Karen moved to Australia in 2011. One of the other fortuitous outcomes of her coming to live in Australia also involves children – her own.

Yorkshire born, she spent most of her professional life in London before moving to Cyprus in 2005 with her husband, Peter, where she worked with the British military.

Karen was an executive member of the local safeguarding children’s board in Cyprus, chair of the audit group and member of the policy advisory group. She also set up the first fostering service in Cyprus and established a child protection conference system there, chairing the conference for six years.

The move to Australia occurred around the same time her two sons arrived in Australia.

“Peter and I were looking for new challenges and adventure, Australia beckoned. We all happily arrived here around the same time,” Karen said.

“In many ways, it all feels like it was meant to be.”

Their journey to Sydney was by way of the Northern Territory where Karen was recruited to manage mobile child protection teams as part of the Federal Government’s “Closing the Gap” initiative supporting Indigenous Australians.

‘The intervention’, as it came to be called, was the government’s response to the Little Children are Sacred report, the result of an inquiry into ways to best protect Aboriginal children from sexual abuse in remote communities.

Working and living in the Northern Territory was an astounding introduction into life in Australia, she said, and to some of the most challenging conditions in Australia on a whole range of fronts.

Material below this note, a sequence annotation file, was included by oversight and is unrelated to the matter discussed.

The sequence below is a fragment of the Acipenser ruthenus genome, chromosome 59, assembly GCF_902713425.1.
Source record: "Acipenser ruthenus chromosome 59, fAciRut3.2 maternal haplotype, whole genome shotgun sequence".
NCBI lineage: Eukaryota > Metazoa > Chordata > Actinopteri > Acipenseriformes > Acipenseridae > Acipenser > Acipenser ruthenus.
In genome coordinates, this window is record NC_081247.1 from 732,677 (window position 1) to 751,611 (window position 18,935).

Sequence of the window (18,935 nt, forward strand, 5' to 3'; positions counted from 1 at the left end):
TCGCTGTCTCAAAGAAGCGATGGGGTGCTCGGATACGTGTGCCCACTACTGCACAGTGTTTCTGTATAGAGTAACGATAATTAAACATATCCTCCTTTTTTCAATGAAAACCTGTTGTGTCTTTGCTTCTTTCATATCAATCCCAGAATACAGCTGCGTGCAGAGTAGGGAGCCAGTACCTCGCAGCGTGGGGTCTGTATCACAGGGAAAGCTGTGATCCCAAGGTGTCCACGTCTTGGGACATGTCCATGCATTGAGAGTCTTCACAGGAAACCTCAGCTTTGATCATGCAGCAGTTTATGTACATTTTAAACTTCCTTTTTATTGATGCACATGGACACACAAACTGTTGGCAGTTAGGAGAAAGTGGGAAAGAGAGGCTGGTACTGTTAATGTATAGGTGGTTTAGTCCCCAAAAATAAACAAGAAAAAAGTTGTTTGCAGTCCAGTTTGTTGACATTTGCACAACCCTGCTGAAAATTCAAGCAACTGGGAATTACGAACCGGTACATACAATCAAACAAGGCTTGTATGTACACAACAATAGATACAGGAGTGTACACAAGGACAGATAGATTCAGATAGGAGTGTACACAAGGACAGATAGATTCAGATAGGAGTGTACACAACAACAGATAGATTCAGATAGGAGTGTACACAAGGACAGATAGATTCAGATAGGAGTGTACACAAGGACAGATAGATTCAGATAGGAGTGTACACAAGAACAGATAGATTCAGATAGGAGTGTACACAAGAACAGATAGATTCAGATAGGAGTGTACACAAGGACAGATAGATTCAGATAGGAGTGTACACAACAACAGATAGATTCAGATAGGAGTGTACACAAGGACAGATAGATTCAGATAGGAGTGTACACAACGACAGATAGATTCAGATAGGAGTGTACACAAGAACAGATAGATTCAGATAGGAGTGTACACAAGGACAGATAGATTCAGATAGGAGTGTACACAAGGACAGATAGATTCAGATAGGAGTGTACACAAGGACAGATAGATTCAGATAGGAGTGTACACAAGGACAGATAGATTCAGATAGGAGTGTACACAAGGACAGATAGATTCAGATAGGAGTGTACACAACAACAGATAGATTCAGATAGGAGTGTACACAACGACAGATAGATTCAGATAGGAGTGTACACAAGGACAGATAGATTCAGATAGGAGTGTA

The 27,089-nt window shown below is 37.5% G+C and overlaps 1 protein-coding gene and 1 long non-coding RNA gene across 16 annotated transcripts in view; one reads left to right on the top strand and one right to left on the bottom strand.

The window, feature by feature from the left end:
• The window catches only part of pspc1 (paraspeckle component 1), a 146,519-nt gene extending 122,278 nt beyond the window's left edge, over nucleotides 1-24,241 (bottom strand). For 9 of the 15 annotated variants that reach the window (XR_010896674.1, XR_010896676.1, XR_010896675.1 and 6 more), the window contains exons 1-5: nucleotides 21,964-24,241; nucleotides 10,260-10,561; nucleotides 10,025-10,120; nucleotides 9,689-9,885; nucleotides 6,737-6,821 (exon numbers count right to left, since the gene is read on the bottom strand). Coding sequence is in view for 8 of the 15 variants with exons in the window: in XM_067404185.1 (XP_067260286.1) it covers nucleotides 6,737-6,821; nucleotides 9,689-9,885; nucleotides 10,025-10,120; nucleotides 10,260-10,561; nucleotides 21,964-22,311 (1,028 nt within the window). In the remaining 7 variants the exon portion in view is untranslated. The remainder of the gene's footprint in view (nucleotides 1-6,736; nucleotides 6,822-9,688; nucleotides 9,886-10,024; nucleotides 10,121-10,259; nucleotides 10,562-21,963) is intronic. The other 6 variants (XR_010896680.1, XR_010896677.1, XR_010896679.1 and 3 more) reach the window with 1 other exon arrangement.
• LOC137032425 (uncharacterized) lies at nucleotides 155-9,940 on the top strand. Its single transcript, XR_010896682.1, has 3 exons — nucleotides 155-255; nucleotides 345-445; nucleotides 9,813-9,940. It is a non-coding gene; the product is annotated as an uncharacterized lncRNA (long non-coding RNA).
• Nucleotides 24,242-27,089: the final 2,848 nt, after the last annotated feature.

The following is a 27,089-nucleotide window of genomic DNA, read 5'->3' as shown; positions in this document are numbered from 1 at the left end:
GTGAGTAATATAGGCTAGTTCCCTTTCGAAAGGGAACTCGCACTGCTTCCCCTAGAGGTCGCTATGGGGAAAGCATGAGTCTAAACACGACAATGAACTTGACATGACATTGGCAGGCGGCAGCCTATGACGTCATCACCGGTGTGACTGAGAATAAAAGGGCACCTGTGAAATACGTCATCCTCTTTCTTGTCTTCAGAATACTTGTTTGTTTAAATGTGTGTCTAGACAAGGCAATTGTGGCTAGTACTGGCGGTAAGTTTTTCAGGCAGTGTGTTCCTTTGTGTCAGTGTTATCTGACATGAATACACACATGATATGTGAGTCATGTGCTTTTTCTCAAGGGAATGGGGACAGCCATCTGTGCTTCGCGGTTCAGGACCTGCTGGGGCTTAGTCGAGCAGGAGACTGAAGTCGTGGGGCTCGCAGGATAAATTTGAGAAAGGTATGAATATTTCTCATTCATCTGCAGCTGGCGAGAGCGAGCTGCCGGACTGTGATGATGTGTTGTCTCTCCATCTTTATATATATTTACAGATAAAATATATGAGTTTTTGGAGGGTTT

“The constant question when working in remote communities was ‘how do you make children safe in unsafe situations?’,” she said.

“It was gruelling work at times, but highly rewarding to see children being given the opportunity to grow and develop in safe and supportive conditions.”

Karen moved to NSW in 2013 and started work with CatholicCare, Sydney. During her time with CatholicCare she was called by the Royal Commission into Institutional Responses to Child Sexual Abuse to provide expert witness on out-of-home care in her then capacity as general manager of Family and Community Services, CatholicCare, Sydney.

There she was asked by counsel assisting the commissioner, Gail Furness SC, about how foster parent selection and oversight in NSW measured up against similar procedures in the UK, and how it might be improved.

She was also asked to answer questions about the agency’s historic practice in relation to child abuse, in spite of only having worked there for 18 months. It was a demanding but fascinating experience, she said.

Far from being daunted by her new role, Karen says she is looking forward to the challenges she will face in the months and years ahead working with the archdiocese of Sydney.

“I am really exciting about my new role, there’s an awful lot to do, but the support and encouragement I have received makes me feel very positive about the future of safeguarding in the archdiocese.”